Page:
Doing bold things, part deux.

More from Gonzales: Heraclitus said that every time you step into a river, it’s a different river. Every time you walk a [mountain] it’s a different mountain. It’s a boundary condition, a phase transition zone. Because of that it can make a mockery of the most thoughtful plan. Experience is nothing more than an engine that drives adaptation, so it’s always important to ask: Adaptation to what? When the environment changes (a given) you have to be aware that your experience might be inappropriate.

People are always part of the system. And people love forward motion. It’s very hard to get them to disengage once a course has been set. Add to this that people “normalize” risk. If something feels less risky they’ll take more chances; more risky and they’ll take less. “We’ve been through a similar situation and emerged just fine.” It’s easiest to assume it was your skill and savvy, your adaptations that saw you through. That’s why accident preventative engineering always fails. Add anti-lock brakes to a car and people push the limits of their driving skills. They feel safer, so they increase the risk until it matches their risk comfort zone. And of course, they get into more accidents since they no longer understand the level of energy in the system, and worse, feel protected from it.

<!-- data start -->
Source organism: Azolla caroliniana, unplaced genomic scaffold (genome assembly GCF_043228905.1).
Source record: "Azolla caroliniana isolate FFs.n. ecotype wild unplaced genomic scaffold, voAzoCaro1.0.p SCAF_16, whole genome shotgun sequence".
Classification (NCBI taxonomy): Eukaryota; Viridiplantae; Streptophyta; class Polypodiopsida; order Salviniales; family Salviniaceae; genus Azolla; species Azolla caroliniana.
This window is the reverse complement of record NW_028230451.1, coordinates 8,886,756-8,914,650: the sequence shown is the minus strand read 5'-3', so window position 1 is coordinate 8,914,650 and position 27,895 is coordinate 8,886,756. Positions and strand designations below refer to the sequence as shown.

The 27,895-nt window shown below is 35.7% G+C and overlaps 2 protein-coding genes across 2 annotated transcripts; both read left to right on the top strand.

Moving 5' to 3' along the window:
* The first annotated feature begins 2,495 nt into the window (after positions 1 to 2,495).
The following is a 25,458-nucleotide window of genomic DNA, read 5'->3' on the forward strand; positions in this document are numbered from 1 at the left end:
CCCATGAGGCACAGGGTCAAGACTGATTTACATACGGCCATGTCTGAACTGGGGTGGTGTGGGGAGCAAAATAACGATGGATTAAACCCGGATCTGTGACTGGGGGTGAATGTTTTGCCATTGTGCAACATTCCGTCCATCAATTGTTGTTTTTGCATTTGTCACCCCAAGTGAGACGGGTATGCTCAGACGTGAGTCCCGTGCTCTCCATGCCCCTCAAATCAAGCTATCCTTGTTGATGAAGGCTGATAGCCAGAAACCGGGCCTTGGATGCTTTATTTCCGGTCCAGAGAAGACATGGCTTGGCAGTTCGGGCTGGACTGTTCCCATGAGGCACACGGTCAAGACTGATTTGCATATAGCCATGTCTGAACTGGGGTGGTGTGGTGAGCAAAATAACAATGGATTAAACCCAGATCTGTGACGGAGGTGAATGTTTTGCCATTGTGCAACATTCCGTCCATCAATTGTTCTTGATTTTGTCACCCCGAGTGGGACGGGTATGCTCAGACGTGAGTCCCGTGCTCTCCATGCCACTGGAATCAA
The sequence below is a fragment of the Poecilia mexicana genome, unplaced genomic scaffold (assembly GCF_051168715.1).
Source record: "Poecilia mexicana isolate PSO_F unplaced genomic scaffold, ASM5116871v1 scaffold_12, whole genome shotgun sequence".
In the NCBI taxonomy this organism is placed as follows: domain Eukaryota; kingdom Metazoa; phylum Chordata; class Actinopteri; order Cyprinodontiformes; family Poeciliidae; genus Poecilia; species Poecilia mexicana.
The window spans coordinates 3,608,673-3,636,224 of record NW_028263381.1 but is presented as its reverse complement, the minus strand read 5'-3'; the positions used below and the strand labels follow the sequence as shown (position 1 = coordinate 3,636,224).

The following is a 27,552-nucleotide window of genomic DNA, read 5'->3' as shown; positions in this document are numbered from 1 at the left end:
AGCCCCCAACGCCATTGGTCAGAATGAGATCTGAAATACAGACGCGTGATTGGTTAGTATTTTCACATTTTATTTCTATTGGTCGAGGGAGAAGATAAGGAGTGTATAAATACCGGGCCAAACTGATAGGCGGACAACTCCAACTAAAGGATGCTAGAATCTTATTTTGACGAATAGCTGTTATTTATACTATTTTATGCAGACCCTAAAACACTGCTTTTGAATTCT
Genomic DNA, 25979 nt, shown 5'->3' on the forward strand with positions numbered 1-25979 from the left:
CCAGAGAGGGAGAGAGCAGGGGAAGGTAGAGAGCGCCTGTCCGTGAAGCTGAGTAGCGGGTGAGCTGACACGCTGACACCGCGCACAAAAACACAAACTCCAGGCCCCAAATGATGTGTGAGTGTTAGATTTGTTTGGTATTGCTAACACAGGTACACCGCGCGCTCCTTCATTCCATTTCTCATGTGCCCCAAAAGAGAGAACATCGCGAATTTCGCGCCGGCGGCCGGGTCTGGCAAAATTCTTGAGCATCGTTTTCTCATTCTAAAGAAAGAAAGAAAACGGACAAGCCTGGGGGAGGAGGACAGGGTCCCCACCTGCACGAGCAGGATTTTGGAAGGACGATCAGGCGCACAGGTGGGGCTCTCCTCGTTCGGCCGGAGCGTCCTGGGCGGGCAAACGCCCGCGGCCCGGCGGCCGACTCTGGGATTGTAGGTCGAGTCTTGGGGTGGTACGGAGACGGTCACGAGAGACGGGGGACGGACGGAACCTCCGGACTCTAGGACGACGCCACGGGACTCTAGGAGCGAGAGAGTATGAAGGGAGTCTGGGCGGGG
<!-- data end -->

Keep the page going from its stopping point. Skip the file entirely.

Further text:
Apply this to business. A project owner will increase risk until the level matches their risk comfort zone. If they fail to understand the amount of energy in the system, if this project represents a “different project” than the one they managed the last time, their adaptations (business experiences) no longer match… and the project is at risk from the outset. One disturbance will eventually lead to a failure cascade. As they say in mountaineering “A rope without fixed protection is a suicide pact.” A project that is not self-aware, that does not introspect, that does not provide a voice to all the participants is a suicide pact.

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